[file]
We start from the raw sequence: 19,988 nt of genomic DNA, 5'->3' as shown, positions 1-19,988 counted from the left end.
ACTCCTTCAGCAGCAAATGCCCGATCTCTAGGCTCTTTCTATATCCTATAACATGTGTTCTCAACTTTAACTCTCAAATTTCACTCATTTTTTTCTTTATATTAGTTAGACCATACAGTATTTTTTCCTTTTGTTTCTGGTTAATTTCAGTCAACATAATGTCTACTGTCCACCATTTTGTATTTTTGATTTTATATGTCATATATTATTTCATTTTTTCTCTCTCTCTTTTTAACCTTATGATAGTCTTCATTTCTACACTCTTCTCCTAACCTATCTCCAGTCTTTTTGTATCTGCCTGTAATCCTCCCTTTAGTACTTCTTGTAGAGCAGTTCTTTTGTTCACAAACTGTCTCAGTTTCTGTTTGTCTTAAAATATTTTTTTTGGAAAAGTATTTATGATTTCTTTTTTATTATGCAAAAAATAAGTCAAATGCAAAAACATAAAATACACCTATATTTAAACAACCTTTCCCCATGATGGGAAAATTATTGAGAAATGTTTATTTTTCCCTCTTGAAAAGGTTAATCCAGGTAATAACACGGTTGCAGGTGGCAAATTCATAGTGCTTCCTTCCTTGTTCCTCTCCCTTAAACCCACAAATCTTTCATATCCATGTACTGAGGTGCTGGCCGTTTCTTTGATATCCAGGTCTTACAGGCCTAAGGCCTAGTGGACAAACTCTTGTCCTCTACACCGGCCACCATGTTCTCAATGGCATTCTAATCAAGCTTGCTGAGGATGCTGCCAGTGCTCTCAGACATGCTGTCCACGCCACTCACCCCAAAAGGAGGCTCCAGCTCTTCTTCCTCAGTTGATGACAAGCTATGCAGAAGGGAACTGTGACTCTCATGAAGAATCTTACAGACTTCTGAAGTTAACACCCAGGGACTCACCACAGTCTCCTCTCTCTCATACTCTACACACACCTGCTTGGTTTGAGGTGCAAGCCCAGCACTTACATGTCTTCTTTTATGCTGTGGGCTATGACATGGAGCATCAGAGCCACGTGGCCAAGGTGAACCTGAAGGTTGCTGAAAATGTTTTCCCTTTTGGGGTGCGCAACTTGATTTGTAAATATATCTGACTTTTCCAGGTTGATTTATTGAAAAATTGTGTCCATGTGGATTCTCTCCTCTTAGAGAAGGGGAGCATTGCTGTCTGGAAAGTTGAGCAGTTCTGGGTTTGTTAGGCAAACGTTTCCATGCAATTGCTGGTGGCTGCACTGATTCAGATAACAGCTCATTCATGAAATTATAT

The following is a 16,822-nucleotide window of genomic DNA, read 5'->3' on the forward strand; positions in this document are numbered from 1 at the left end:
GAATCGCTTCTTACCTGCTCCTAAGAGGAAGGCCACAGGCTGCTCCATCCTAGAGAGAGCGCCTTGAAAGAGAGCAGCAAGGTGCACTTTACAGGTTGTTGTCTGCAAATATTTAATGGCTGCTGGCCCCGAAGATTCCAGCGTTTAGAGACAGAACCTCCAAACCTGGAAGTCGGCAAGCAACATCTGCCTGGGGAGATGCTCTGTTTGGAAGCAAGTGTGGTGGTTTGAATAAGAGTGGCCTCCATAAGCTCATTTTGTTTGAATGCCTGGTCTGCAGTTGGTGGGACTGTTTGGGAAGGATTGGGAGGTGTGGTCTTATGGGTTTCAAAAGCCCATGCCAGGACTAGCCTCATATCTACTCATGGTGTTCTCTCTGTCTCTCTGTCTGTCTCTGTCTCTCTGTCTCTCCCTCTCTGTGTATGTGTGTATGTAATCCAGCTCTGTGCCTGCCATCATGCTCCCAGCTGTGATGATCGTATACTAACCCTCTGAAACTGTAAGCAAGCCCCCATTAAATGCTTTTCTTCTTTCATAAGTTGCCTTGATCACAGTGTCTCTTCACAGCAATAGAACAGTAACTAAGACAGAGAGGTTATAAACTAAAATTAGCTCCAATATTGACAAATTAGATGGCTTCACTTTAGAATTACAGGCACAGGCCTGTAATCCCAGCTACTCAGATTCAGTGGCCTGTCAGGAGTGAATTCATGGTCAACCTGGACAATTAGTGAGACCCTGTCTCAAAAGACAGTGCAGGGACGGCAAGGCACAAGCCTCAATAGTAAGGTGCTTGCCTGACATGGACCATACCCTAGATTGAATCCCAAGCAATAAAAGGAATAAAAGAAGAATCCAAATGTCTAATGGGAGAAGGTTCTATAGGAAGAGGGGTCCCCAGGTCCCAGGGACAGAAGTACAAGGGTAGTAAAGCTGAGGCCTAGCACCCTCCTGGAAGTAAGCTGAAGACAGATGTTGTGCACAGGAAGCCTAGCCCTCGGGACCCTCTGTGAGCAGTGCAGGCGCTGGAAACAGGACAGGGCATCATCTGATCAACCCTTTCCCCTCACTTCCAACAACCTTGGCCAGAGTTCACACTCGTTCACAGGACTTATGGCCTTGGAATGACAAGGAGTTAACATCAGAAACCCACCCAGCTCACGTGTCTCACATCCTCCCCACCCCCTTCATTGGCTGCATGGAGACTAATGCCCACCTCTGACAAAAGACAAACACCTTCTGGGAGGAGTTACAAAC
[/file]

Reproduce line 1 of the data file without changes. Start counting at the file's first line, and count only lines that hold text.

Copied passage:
We start from the raw sequence: 19,988 nt of genomic DNA, 5'->3' as shown, positions 1-19,988 counted from the left end.